TZM material is a high temperature alloy which has a good oxidation resistance and good thermal conductivity. It is a common choice for applications that require repeated temperature cycling. In addition, it has excellent corrosion resistance. TZM material is commonly used in X-ray tubes, heat shields, horizontal posts, and load-bearing hearths.
TZM is produced using spark plasma sintering (SPS). The alloy contains 99.2% molybdenum, 0.50% titanium, 0.08% zirconium, and a trace of carbon for carbide formations. Compared to pure molybdenum, it has higher recrystallization temperature and higher hardness.
X-ray diffraction (XRD) was used to study the TZM microstructure. It was found that the rod grains had elongated cross-sections and became needle-like from the center to the edge. Several samples were analyzed for physiochemical and mechanical properties.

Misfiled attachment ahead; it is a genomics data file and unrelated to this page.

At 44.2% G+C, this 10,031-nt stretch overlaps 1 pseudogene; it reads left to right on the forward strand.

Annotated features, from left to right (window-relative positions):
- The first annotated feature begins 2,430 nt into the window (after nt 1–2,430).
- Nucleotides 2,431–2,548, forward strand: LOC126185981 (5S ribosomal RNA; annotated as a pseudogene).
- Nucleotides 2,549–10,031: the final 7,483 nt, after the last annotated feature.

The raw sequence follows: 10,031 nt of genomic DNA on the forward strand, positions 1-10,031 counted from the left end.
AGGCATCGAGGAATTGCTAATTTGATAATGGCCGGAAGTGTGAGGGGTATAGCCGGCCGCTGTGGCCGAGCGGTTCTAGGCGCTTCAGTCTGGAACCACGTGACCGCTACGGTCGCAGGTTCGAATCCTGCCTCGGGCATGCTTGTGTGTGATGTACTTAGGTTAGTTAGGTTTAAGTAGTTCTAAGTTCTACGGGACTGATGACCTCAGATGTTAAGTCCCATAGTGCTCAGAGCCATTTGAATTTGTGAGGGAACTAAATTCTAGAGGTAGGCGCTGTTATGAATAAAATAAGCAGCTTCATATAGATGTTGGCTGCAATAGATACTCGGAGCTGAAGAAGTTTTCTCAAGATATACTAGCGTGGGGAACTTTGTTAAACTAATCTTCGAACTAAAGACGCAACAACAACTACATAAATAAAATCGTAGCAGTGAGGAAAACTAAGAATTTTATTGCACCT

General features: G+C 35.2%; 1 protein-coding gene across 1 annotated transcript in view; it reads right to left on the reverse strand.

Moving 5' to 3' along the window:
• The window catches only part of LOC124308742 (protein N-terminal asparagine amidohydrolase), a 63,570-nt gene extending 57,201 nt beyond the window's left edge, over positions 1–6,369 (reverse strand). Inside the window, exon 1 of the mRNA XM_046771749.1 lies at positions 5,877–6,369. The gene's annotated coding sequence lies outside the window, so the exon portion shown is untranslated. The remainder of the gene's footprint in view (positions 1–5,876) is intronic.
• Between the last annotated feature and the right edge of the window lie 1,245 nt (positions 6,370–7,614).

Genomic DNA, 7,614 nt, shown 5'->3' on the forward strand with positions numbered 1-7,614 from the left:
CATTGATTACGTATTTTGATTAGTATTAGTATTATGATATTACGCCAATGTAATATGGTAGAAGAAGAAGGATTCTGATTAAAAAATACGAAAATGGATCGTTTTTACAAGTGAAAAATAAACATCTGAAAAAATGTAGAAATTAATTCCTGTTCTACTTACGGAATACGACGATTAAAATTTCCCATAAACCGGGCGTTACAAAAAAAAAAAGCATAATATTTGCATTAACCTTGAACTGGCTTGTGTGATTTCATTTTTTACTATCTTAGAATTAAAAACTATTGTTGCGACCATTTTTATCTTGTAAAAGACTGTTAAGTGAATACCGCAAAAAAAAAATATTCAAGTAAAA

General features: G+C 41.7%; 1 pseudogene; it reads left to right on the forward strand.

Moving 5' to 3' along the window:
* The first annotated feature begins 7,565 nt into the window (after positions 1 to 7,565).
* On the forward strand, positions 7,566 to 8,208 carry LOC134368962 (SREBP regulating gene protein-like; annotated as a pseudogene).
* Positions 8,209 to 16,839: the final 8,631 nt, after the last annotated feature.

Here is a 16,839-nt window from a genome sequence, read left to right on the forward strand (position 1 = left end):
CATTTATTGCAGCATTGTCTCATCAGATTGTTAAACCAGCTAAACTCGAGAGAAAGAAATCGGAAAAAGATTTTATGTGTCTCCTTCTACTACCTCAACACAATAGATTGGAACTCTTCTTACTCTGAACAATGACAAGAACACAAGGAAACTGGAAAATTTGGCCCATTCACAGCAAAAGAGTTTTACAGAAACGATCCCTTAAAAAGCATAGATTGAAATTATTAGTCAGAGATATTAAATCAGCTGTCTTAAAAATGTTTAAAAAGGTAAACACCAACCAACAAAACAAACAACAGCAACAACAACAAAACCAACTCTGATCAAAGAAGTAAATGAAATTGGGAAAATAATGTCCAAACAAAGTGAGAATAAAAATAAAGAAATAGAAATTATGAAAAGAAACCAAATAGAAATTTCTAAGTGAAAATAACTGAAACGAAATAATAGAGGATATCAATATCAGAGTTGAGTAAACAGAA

Tensile testing was conducted in ASTM E8. Tensile specimens were tested at 0.005 min-1 and a total of 1% error was allowed. Several reference tensile specimens were also machined from a TZM-1 rod. These were cut into half-circle cylindrical pieces and placed on graphite cloth.
The tensile tests showed that the samples did not fail brittle at room temperatures. However, a low-strain-rate ductile-to-brittle transition occurred at lower temperatures. This is an effect due to the MoO3 oxide layer that forms during dry sliding. A small spike in the Ti count occurs due to the presence of a TiC particle that is close to the interface.
To assess the impact of In on TZM, a series of tensile tests was performed. Small size tensile specimens were produced with a nominal diameter of 0.25 inch and a gauge length of one inch. Using the same TZM-1 rod, the samples were tensile-tested at 800 *C. The results were compared to those of the unexposed TZM sample.